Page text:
July 18, 2007

Multichannel Retailing Week: Call Centers And Distribution Centers

How many multichannel retail executives view their call center and distribution center as a "cost center"?

It is easy to think of operations as a cost center. After accounting for shipping/handling revenue, it costs between ten and fifteen cents of every dollar of sales to field phone calls, manage live chat, respond to e-mails, and pick/pack/ship items.

You don't view your call center or distribution center as a cost center if you spend any time in these facilities. You'll find yourself rubbing shoulders with individuals more committed to your brand than you are. These folks aren't killing time, waiting for their stock options to vest.

You'll see individuals eagerly attacking contests to improve productivity. You'll find employees who are taking calls, even though their Aunt passed away earlier that morning. You'll find employees who milked cows at 5:00am, showered, and made it in to work through a snowstorm to begin their 8:00am shift five minutes early. You'll see co-workers bringing sub sandwiches, cookies, and treats to work. Food is a motivator for folks who don't earn enough money.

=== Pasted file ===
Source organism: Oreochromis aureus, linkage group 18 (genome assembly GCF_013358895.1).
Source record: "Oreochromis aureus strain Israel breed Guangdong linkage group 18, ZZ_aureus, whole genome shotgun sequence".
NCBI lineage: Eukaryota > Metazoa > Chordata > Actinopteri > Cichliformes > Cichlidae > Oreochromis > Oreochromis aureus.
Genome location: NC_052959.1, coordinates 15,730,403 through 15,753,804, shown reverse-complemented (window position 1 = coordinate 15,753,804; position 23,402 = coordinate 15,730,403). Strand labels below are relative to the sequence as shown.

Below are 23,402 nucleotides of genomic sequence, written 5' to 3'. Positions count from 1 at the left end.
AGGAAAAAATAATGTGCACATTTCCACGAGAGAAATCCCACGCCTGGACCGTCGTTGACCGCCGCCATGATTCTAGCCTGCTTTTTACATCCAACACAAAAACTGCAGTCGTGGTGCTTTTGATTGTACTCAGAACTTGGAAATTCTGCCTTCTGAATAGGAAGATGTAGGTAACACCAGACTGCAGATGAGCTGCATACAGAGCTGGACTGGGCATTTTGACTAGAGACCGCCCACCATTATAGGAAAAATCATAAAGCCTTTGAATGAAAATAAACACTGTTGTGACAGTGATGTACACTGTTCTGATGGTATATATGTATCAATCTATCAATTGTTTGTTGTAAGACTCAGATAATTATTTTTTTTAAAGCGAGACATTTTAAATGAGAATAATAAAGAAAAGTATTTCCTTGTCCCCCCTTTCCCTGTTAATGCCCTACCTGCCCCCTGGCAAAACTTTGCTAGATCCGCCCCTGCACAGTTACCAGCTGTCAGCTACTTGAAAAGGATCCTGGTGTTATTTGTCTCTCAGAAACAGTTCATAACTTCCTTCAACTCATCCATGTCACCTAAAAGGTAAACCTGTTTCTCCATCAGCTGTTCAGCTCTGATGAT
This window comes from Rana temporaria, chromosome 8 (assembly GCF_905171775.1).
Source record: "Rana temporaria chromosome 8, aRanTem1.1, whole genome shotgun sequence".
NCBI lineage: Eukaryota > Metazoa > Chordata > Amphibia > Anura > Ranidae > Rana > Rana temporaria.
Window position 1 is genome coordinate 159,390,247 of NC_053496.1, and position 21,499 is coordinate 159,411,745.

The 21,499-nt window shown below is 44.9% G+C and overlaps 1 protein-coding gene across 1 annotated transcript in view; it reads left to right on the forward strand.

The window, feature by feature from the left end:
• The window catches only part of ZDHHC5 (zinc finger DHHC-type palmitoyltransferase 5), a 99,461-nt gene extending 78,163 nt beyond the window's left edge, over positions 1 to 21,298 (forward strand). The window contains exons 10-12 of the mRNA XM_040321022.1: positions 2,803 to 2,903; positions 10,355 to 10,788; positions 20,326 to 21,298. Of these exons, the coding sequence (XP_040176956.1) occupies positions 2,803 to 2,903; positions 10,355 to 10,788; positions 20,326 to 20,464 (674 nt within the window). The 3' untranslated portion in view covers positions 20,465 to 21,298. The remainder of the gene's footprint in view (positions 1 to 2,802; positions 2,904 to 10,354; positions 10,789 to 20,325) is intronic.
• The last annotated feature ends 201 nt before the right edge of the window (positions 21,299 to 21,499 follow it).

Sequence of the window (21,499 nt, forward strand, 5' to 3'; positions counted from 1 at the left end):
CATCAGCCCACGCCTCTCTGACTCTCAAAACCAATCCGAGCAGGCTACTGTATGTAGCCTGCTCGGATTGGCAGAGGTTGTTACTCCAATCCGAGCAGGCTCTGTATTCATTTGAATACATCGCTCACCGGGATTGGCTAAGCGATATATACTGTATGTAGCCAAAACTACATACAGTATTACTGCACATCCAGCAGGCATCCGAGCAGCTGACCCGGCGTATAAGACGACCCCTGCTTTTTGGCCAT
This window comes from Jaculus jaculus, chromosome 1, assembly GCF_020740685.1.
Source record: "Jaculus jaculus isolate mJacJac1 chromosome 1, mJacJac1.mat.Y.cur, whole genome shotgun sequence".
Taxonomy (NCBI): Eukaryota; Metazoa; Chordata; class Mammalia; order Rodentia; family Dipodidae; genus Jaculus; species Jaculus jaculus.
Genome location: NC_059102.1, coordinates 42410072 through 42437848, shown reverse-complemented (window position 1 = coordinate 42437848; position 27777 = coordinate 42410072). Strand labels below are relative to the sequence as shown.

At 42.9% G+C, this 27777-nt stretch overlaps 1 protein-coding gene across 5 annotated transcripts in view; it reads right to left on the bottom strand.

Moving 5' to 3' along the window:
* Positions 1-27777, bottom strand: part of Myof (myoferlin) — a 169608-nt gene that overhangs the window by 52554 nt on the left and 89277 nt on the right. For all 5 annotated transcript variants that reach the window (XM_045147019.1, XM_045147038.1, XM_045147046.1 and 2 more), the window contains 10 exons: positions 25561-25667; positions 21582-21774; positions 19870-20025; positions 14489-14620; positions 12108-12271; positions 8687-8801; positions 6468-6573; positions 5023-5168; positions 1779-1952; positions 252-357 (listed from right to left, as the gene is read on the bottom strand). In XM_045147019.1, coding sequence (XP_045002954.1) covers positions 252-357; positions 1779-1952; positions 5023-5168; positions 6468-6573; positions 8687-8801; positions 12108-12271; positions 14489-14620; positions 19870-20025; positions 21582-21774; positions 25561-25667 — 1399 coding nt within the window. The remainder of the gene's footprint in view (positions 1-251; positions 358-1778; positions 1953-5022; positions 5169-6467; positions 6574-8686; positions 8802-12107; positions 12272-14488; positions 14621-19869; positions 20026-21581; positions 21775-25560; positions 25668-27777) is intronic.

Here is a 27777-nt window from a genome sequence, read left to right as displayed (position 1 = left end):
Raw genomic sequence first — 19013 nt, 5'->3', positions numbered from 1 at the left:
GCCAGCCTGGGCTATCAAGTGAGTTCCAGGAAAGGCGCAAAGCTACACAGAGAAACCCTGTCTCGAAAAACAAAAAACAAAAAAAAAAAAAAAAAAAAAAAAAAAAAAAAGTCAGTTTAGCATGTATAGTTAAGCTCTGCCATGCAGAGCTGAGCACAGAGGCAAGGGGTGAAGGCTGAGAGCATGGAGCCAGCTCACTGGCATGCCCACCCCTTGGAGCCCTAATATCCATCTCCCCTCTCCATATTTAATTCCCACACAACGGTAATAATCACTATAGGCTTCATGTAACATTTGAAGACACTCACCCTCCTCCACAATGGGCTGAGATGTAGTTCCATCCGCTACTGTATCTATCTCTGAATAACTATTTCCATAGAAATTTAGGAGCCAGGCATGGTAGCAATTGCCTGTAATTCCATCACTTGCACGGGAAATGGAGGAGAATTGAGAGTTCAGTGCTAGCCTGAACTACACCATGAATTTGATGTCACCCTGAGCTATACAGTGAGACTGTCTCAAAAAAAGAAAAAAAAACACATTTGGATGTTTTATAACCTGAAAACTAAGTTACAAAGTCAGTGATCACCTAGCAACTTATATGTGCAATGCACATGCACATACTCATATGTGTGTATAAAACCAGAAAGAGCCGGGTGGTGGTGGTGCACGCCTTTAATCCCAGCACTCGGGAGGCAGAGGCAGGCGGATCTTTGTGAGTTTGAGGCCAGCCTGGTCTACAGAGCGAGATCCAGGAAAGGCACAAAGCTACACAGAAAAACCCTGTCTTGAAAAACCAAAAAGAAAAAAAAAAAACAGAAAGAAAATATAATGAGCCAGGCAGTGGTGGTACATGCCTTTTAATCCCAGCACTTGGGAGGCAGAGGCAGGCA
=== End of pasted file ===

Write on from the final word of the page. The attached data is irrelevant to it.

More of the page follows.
These folks work eight hour shifts for just $11 an hour. After taxes, that's an eight hour day that nets the employee around $70.

We expect an awful lot out of individuals who take home $70 a day.

We expect every single order to be processed correctly.

We expect all e-mails to be responded to within four hours.

We expect orders to be taken with joy, we expect our complaints and criticisms to be met with empathy.

We want these individuals to communicate our frustration with soldout items to an inventory management team they never get to work with.

We want these individuals to absorb the abuse we toss at them because we are frustrated with cost-cutting management teams that hold us hostage in telephone-based CRM systems.

I had the privilege of working in a call center in the late 1980s. I can tell you that it was one of the harder jobs I've ever had. I had to ask customers if their AT&T repair service was done accurately and on-time. Ask a seventy-six year old angry man if he was "very satisfied", "somewhat satisfied", "satisfied", "somewhat unsatisfied", or "very unsatisfied", and I promise you, you'll receive some "feedback".


When I worked at Eddie Bauer, I frequently got to visit our parent company, Spiegel. The executive team worked in a section of the building that had leather floors.